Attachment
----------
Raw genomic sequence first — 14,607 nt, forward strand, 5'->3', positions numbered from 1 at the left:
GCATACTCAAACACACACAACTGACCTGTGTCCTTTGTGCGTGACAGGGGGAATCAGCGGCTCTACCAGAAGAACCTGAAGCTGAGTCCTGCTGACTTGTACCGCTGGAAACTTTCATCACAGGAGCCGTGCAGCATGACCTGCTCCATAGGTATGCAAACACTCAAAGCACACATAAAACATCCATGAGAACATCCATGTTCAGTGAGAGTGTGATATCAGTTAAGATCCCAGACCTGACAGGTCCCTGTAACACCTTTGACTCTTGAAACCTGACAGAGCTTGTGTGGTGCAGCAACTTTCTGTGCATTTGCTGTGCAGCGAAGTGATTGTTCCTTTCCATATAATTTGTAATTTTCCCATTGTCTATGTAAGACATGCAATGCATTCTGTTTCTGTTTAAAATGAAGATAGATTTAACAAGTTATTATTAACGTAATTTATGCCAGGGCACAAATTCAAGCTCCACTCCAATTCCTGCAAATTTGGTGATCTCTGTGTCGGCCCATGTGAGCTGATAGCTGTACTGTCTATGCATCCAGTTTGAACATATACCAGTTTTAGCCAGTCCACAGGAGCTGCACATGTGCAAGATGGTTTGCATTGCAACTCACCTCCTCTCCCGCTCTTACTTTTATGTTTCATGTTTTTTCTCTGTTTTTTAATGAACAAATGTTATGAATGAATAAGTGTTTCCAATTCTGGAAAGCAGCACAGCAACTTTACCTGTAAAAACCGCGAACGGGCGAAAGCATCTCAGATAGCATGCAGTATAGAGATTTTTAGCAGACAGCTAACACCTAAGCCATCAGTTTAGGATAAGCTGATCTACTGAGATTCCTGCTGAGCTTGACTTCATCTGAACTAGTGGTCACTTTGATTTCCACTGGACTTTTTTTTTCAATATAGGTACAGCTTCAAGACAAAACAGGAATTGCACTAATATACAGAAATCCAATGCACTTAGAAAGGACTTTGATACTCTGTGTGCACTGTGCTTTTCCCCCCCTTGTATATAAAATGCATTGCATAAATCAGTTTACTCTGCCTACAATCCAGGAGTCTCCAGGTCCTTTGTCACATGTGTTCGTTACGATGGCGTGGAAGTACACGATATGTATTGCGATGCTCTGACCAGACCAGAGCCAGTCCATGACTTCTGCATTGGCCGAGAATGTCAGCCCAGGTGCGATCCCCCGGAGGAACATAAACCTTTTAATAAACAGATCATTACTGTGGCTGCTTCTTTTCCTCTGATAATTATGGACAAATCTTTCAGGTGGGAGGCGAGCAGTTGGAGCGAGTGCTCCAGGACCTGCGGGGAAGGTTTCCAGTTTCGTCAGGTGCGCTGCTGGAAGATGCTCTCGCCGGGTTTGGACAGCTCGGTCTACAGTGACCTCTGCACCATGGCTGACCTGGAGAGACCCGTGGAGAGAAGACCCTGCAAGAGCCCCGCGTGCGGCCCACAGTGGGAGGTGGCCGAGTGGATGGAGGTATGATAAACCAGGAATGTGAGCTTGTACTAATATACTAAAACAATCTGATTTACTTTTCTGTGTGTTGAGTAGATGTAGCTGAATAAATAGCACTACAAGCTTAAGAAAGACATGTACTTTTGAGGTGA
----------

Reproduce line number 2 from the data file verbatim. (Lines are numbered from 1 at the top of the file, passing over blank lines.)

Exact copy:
GCATACTCAAACACACACAACTGACCTGTGTCCTTTGTGCGTGACAGGGGGAATCAGCGGCTCTACCAGAAGAACCTGAAGCTGAGTCCTGCTGACTTGTACCGCTGGAAACTTTCATCACAGGAGCCGTGCAGCATGACCTGCTCCATAGGTATGCAAACACTCAAAGCACACATAAAACATCCATGAGAACATCCATGTTCAGTGAGAGTGTGATATCAGTTAAGATCCCAGACCTGACAGGTCCCTGTAACACCTTTGACTCTTGAAACCTGACAGAGCTTGTGTGGTGCAGCAACTTTCTGTGCATTTGCTGTGCAGCGAAGTGATTGTTCCTTTCCATATAATTTGTAATTTTCCCATTGTCTATGTAAGACATGCAATGCATTCTGTTTCTGTTTAAAATGAAGATAGATTTAACAAGTTATTATTAACGTAATTTATGCCAGGGCACAAATTCAAGCTCCACTCCAATTCCTGCAAATTTGGTGATCTCTGTGTCGGCCCATGTGAGCTGATAGCTGTACTGTCTATGCATCCAGTTTGAACATATACCAGTTTTAGCCAGTCCACAGGAGCTGCACATGTGCAAGATGGTTTGCATTGCAACTCACCTCCTCTCCCGCTCTTACTTTTATGTTTCATGTTTTTTCTCTGTTTTTTAATGAACAAATGTTATGAATGAATAAGTGTTTCCAATTCTGGAAAGCAGCACAGCAACTTTACCTGTAAAAACCGCGAACGGGCGAAAGCATCTCAGATAGCATGCAGTATAGAGATTTTTAGCAGACAGCTAACACCTAAGCCATCAGTTTAGGATAAGCTGATCTACTGAGATTCCTGCTGAGCTTGACTTCATCTGAACTAGTGGTCACTTTGATTTCCACTGGACTTTTTTTTTCAATATAGGTACAGCTTCAAGACAAAACAGGAATTGCACTAATATACAGAAATCCAATGCACTTAGAAAGGACTTTGATACTCTGTGTGCACTGTGCTTTTCCCCCCCTTGTATATAAAATGCATTGCATAAATCAGTTTACTCTGCCTACAATCCAGGAGTCTCCAGGTCCTTTGTCACATGTGTTCGTTACGATGGCGTGGAAGTACACGATATGTATTGCGATGCTCTGACCAGACCAGAGCCAGTCCATGACTTCTGCATTGGCCGAGAATGTCAGCCCAGGTGCGATCCCCCGGAGGAACATAAACCTTTTAATAAACAGATCATTACTGTGGCTGCTTCTTTTCCTCTGATAATTATGGACAAATCTTTCAGGTGGGAGGCGAGCAGTTGGAGCGAGTGCTCCAGGACCTGCGGGGAAGGTTTCCAGTTTCGTCAGGTGCGCTGCTGGAAGATGCTCTCGCCGGGTTTGGACAGCTCGGTCTACAGTGACCTCTGCACCATGGCTGACCTGGAGAGACCCGTGGAGAGAAGACCCTGCAAGAGCCCCGCGTGCGGCCCACAGTGGGAGGTGGCCGAGTGGATGGAGGTATGATAAACCAGGAATGTGAGCTTGTACTAATATACTAAAACAATCTGATTTACTTTTCTGTGTGTTGAGTAGATGTAGCTGAATAAATAGCACTACAAGCTTAAGAAAGACATGTACTTTTGAGGTGA